Archive and set retention policies for emails and chats
Audit reports to track user activity
The Enterprise plan isn't worth going into too much detail (no set price, need to call), especially in an article about free collaboration software. However, to give you an idea of what's offered, here are some of the features you get with the Enterprise option:
Data loss prevention for Gmail
Data loss prevention for Drive
Enterprise-grade access control with security key enforcement
Gmail log analysis in BigQuery
For a more in-depth look, check out my colleague Suzie's article that dives into the benefits of upgrading from Google Drive to G Suite:
Slack is a tremendously popular collaboration app that we've written about many, many, times. If you aren't familiar with Slack, it's like Facebook Messenger for business, except that it's not tied to a profile page. It's used for project collaboration (often utilizing plug-ins) in companies and in many cases it's also turned into a digital water cooler.
According to Slack's pricing page, the free version of Slack includes:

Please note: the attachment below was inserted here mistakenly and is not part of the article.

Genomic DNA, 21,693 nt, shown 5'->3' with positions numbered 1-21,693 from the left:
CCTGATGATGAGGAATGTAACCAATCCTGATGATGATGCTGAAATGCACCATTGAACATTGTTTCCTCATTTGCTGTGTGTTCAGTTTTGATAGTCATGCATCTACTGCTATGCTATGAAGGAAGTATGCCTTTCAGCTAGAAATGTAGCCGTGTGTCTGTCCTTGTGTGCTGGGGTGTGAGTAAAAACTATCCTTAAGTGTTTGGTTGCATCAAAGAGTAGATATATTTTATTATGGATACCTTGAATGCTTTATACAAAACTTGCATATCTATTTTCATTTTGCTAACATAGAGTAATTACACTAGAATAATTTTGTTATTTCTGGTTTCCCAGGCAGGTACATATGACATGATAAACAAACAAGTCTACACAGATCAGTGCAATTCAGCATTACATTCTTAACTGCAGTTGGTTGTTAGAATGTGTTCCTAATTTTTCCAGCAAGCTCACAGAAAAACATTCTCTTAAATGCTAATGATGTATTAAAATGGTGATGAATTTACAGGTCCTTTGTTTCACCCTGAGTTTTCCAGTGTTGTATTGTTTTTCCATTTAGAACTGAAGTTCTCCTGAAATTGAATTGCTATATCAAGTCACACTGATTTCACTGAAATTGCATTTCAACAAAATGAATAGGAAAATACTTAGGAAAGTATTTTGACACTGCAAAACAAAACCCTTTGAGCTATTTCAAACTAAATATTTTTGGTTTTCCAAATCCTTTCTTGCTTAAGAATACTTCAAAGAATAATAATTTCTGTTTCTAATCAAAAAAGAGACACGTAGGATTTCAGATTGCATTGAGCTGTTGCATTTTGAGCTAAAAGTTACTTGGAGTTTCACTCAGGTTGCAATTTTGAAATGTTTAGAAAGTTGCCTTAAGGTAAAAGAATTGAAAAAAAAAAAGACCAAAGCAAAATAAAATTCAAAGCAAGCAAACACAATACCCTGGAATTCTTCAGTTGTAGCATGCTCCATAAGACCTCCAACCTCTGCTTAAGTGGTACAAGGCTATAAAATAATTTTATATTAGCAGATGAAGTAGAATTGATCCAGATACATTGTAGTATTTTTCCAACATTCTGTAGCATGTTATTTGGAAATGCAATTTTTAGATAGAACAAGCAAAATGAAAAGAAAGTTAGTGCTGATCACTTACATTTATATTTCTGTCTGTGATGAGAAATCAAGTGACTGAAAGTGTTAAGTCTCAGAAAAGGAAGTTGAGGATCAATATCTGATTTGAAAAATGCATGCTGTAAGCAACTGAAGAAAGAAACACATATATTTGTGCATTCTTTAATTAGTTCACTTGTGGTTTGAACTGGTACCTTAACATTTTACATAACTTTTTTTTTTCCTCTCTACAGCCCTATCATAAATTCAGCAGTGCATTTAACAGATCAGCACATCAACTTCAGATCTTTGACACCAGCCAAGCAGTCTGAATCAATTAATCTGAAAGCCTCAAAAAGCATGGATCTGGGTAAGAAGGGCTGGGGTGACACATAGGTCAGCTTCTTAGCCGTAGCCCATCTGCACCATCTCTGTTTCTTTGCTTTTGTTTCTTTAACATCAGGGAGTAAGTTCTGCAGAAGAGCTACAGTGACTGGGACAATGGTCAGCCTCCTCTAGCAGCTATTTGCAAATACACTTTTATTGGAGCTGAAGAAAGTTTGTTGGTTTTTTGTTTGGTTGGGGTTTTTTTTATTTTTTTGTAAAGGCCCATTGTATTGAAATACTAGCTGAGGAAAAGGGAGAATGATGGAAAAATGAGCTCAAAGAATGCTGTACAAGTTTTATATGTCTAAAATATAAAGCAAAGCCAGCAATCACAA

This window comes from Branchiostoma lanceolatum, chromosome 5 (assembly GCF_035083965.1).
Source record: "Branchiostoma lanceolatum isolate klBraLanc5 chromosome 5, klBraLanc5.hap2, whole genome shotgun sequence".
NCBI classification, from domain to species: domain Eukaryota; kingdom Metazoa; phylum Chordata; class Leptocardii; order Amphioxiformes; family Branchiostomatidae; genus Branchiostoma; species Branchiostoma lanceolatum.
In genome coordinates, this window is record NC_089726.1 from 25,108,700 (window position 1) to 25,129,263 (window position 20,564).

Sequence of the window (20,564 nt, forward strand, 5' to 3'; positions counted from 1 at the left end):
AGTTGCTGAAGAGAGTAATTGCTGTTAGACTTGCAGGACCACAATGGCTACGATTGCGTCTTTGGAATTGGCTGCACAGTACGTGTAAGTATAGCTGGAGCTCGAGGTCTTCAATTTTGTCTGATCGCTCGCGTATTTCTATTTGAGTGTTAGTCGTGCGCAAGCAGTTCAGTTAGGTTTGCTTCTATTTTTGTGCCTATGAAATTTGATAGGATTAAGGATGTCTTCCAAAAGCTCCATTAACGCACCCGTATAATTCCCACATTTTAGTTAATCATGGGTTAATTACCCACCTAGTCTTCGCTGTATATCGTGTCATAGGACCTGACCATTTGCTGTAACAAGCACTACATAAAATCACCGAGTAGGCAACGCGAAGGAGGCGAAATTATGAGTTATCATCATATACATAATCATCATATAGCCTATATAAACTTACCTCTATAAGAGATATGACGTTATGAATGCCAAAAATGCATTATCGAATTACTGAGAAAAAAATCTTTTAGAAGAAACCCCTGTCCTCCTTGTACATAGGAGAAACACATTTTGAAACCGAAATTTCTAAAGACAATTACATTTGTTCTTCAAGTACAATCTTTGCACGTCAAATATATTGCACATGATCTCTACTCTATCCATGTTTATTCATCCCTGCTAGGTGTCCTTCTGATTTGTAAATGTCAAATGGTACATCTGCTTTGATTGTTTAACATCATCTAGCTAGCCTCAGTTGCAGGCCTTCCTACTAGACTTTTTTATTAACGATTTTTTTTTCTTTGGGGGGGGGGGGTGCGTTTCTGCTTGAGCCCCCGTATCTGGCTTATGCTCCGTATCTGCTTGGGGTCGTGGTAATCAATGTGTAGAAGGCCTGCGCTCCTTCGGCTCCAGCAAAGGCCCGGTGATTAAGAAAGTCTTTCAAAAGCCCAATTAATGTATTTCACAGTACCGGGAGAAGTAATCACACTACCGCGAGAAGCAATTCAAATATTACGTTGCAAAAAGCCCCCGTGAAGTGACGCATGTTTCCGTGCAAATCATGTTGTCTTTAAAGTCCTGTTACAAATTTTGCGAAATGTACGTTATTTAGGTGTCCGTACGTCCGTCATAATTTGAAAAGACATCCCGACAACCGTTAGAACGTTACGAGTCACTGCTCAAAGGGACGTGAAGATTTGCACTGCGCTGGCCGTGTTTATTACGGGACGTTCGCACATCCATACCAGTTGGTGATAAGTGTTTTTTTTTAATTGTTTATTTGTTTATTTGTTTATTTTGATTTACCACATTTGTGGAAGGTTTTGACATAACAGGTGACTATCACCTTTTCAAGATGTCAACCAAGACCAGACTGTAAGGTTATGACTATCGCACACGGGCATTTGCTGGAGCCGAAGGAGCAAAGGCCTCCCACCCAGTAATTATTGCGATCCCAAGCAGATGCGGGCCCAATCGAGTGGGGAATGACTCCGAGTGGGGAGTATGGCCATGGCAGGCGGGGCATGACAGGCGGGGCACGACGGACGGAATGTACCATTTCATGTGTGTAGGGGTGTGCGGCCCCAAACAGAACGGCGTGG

Searchable archives of up-to 10,000 of your team's most recent messages
10 apps or service integrations
Native apps for iOS, Android, Mac, and Windows
Two-person voice and video calls
5GB total file storage for the team
Overall, users appreciate the free features that Slack offers. One user writes that it: "Has been a great replacement for email for basic conversations, allowing it to happen in threads related to jobs rather than email chains. Easy to use, iPhone app for push notifications is nice, and just the right amount of features that I would expect for a free service."
However, other users said that the free plan can be limiting because of data limits and that conversations aren't saved under the free plan.
Outside of the Free plan, Slack has two other plans: the Standard and Plus plans.
The Standard plan includes features such as:
Unlimited searchable message archives
Unlimited apps and service integrations
Custom retention policies for messages and files
10GB file storage per team member
Mandatory two-factor authentication
The Plus plan includes features such as:
Everything on the Standard plan
SAML-based single sign-on (SSO)
Compliance exports of all messages
99.99 percent guaranteed uptime SLA
24/7 support with 4-hour response time
Real-time Active Directory sync with OneLogin, Okta, Centrify, and Ping Identity
Check out the pricing page to see the specific cost for your region.
Skype is a Microsoft-owned popular video calling and conferencing app that's often used in the consumer realm. It's a great option for small businesses that don't want to spend a lot of money on their telephony system.